in the spectral domain, e.g. the power and the measure of correlation, including the logarithmic and/or feature domain.

in addition, the inventive method detects the pause by realizing a feedback of the recognition stage to the feature extraction stage.

In this way, the information present in the various time slices concerning the presence of a pause in the classifier Klass is supplied to the feature extraction stage Merk. During the recognition, there ensues for example a dynamic pattern comparison, in which an allocation to the pre-trained models is made on the basis of the feature vectors in an analysis window or, respectively, in a time slice. A global search strategy, such as is realized e.g. by the Viterbi algorithm, finds the most probable sequence of pre-trained model states that reproduces the incoming sequence of feature vectors (L. R. Rabiner et al, (1986), "An Introduction to Hidden Markov Models", IEEE Transactions on Acoustics, Speech and Signal Processing, (1), pages 4-16).

Thus, in each time window the information about pause/non-pause can be picked off at the classifier Klass, and can be supplied to a pause detector in another stage. In the inventive method, this is for example realized in such a way that in the classifier a specific hidden Markov model for pause is compared with the incoming feature vectors; if a higher probability for pause occurs than for other patterns, a pause information signal is for example forwarded to the feature extraction stage Merk, and there leads to the decision that a pause is currently present. That is, with this pause information a pause detector already present in the extraction stage can also be controlled to set pause. This pause decision can for example be probability-weighted, and is based on a decision that takes into account other sources of knowledge within the inventive method. Such other knowledge sources include for example statistics of the measurement signal and the phoneme context from the Viterbi method. Based on the sequential structure of a recognizer, e.g. the delay by an analysis window must be taken into account, for example in a feeding back of the information to a pause detection stage for the suppression of disturbing noises. If, in speech recognition, the pause decision of the acoustically phonetic modeling stage is connected with current criteria for pause estimation, an improvement of the pause decision can be achieved. For example, if the frame-by-frame detection of the pauses is completely abandoned, a further knowledge source in the recognition system can be exploited for the pause estimation.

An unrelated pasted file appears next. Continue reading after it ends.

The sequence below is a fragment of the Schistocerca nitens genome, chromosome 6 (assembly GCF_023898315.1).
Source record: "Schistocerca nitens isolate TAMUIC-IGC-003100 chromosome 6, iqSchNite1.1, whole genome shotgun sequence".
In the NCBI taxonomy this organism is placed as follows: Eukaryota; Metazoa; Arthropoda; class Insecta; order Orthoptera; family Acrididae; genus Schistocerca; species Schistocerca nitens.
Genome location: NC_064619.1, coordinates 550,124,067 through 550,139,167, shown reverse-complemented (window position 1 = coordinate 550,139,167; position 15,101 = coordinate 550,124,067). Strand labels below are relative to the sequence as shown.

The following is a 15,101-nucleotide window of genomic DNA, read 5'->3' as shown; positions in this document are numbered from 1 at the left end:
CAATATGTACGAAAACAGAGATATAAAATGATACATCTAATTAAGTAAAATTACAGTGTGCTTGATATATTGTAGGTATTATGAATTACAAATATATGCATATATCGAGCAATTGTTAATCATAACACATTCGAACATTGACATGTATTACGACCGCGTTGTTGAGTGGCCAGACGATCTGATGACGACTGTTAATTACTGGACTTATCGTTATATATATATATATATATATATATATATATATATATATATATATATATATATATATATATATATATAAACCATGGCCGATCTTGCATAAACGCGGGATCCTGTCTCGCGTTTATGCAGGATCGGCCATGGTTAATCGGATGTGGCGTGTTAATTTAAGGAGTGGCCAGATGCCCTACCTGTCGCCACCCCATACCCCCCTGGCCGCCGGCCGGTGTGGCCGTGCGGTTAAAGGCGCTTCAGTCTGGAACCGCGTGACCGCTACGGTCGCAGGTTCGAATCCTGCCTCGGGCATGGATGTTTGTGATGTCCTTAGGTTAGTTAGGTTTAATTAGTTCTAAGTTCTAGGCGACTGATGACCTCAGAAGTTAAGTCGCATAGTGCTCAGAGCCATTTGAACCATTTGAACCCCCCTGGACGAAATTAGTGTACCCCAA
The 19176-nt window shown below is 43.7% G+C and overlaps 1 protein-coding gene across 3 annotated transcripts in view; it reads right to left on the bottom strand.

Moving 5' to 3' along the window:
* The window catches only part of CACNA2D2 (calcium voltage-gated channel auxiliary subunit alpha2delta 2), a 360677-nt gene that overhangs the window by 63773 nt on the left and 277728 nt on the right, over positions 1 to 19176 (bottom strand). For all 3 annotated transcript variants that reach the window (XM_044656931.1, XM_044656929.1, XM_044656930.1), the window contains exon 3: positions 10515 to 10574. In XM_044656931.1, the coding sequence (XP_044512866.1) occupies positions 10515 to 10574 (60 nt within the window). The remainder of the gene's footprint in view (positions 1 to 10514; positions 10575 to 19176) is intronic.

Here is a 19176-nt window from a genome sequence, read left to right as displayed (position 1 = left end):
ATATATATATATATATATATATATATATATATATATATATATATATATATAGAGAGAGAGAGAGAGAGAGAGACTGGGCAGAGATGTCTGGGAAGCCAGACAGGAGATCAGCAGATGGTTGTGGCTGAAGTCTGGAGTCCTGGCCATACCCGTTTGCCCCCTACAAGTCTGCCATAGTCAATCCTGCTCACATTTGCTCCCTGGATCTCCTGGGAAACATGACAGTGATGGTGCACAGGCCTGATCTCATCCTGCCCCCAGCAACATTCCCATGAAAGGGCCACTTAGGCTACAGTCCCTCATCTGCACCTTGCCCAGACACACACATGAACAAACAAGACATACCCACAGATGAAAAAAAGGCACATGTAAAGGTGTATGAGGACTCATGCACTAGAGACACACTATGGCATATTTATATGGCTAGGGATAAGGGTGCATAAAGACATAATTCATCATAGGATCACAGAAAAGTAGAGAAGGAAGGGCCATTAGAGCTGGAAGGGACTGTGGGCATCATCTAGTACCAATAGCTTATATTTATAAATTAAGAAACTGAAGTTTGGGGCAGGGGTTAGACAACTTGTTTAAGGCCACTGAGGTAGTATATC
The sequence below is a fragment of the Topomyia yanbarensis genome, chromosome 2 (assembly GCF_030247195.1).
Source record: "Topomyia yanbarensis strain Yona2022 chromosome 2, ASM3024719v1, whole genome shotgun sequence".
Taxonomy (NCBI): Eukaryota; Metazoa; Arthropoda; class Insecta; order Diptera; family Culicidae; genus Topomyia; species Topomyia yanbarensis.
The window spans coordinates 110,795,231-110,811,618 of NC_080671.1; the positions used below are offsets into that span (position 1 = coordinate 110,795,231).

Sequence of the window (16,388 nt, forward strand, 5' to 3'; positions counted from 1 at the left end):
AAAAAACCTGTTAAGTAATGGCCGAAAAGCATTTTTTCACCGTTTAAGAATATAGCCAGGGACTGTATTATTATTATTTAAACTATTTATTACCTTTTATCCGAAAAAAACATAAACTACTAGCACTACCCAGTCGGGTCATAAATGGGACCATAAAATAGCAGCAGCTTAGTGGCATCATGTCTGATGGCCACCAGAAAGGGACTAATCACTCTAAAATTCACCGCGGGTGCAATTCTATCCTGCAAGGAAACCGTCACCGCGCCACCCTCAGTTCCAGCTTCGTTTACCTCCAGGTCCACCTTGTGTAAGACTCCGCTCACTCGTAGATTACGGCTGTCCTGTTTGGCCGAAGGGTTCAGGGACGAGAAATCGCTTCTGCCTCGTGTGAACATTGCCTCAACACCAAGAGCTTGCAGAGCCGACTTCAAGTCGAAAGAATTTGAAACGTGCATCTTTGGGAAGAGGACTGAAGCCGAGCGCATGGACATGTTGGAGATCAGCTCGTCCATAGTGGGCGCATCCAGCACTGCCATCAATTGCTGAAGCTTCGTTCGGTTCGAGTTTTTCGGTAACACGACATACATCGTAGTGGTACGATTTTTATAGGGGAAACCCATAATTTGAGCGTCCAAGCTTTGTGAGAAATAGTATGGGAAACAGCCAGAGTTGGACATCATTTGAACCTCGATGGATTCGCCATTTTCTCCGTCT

For example, different patterns that are connected and that also belong together can be detected as a whole, and conclusions can be drawn therefrom concerning the pauses present in the measurement signal. For example, such a global pause detector can provide its information about the entire pattern or pattern sequence to be recognized. In the case of speech recognition, such a pattern sequence would be for example a word to be recognized. All regions outside this pattern sequence can thus for example be recognized as pause. This has the advantage that even current disturbances go into the pause detection. The inventive method thus still functions even at very high disturbance levels, and is thus more robust. As a result of the design, a larger time delay is to be allowed for before a decision is present. This global pause detection stage is thus to be used particularly in connection with an intermediate signal storing. It is particularly suited for the preparation of the measurement signal, and can in particular serve for the recognition of the separation pauses between individual words or, respectively, sequences of patterns to be recognized. An inventive system for pattern recognition and pause recognition can be described in summary fashion in the following stages.